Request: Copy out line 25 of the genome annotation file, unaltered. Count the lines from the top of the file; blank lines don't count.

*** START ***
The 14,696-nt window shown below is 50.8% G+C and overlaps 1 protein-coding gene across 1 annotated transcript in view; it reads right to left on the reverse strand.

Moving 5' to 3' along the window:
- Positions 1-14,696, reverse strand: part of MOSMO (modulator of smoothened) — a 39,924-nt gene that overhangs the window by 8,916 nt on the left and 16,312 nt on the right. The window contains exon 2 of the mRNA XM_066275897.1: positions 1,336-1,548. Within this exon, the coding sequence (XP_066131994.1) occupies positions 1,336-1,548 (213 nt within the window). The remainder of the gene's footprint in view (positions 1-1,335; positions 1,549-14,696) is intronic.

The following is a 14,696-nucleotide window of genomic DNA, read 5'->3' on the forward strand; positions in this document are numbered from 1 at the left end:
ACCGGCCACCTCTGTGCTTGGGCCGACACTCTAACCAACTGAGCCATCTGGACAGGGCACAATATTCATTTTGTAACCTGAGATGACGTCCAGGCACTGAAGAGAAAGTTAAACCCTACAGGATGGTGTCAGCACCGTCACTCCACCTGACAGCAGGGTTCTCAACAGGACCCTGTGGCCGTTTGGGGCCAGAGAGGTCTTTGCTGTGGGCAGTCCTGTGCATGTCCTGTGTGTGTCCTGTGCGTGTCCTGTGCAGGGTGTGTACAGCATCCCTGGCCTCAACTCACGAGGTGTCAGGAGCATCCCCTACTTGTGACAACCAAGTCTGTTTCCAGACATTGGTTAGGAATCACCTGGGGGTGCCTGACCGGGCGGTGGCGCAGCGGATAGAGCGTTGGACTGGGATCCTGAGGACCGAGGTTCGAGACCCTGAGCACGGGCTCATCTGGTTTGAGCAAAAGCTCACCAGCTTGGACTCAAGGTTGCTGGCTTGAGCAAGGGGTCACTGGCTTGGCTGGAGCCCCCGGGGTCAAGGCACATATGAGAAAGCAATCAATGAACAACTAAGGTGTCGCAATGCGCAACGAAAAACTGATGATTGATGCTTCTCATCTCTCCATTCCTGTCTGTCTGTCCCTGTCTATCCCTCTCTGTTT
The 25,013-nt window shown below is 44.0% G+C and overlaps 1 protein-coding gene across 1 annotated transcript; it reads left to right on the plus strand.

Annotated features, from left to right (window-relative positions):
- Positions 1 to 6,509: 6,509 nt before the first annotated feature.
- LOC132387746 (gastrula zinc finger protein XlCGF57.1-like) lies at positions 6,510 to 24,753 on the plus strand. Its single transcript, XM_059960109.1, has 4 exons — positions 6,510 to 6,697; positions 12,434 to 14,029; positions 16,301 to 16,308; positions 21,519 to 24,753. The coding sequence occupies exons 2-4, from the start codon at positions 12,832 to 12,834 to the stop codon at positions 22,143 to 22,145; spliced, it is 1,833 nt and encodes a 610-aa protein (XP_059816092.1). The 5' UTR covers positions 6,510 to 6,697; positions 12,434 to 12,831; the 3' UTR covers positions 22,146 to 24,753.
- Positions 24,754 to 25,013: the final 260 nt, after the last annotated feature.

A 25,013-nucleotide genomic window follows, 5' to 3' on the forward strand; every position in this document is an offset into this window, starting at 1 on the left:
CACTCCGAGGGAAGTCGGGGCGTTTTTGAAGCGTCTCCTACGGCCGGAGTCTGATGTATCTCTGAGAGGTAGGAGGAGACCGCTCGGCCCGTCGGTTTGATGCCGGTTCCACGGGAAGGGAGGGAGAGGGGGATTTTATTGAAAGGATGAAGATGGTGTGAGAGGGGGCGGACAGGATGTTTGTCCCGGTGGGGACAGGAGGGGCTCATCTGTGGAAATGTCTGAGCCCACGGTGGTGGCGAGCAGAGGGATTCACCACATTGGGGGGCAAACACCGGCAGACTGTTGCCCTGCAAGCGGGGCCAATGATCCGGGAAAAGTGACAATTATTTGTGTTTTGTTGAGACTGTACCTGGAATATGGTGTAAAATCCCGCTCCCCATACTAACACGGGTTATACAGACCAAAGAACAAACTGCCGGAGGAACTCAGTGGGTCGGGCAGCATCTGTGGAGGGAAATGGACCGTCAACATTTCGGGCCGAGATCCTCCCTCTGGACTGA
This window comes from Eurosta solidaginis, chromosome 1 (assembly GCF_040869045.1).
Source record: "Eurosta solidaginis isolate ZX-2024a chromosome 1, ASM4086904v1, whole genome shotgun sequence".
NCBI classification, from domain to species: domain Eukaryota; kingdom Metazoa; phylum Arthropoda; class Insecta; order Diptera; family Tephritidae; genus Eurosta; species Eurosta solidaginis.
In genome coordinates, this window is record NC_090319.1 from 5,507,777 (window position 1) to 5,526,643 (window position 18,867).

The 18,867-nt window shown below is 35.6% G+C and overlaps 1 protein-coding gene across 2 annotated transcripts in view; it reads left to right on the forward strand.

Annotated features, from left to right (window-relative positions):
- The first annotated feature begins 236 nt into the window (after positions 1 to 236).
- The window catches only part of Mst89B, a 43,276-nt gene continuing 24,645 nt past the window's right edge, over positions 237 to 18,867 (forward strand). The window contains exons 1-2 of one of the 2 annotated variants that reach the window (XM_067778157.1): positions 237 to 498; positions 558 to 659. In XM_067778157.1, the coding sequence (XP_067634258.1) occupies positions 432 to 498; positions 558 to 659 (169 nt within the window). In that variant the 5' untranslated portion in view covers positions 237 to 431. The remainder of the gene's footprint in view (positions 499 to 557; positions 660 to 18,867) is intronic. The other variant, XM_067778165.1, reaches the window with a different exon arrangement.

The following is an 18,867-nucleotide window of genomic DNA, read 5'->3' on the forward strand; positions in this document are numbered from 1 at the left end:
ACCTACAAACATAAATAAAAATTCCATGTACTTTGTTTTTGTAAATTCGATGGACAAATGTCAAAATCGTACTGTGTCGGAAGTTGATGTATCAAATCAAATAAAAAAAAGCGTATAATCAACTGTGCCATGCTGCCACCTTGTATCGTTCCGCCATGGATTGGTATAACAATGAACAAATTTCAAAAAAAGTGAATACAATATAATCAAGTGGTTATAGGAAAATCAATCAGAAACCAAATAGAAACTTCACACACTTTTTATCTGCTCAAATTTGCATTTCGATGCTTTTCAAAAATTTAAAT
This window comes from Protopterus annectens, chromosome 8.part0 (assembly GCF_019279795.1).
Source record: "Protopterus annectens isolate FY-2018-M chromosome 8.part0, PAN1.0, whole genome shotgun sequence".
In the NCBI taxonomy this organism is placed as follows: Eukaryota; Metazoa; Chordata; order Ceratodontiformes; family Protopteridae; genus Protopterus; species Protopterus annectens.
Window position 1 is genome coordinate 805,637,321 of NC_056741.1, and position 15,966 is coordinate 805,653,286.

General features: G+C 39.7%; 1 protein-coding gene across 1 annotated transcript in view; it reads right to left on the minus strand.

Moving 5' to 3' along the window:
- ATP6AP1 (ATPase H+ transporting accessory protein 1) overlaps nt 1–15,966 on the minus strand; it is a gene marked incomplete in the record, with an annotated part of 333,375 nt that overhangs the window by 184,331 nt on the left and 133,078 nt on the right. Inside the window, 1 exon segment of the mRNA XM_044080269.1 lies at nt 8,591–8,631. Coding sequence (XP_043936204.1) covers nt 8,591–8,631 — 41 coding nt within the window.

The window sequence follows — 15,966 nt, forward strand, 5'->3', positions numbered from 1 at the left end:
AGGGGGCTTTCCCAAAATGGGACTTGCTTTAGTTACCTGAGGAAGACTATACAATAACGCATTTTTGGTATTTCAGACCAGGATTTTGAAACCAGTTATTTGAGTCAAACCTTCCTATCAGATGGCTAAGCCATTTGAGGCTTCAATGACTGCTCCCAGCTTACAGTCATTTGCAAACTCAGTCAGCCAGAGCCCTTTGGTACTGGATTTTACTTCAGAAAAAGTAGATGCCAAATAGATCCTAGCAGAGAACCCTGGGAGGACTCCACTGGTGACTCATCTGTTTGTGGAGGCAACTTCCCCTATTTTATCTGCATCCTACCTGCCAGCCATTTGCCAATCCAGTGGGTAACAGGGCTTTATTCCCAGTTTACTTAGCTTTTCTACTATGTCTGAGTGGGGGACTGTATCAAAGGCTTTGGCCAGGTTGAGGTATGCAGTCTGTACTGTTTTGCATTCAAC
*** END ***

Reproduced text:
In the NCBI taxonomy this organism is placed as follows: Eukaryota; Metazoa; Chordata; order Ceratodontiformes; family Protopteridae; genus Protopterus; species Protopterus annectens.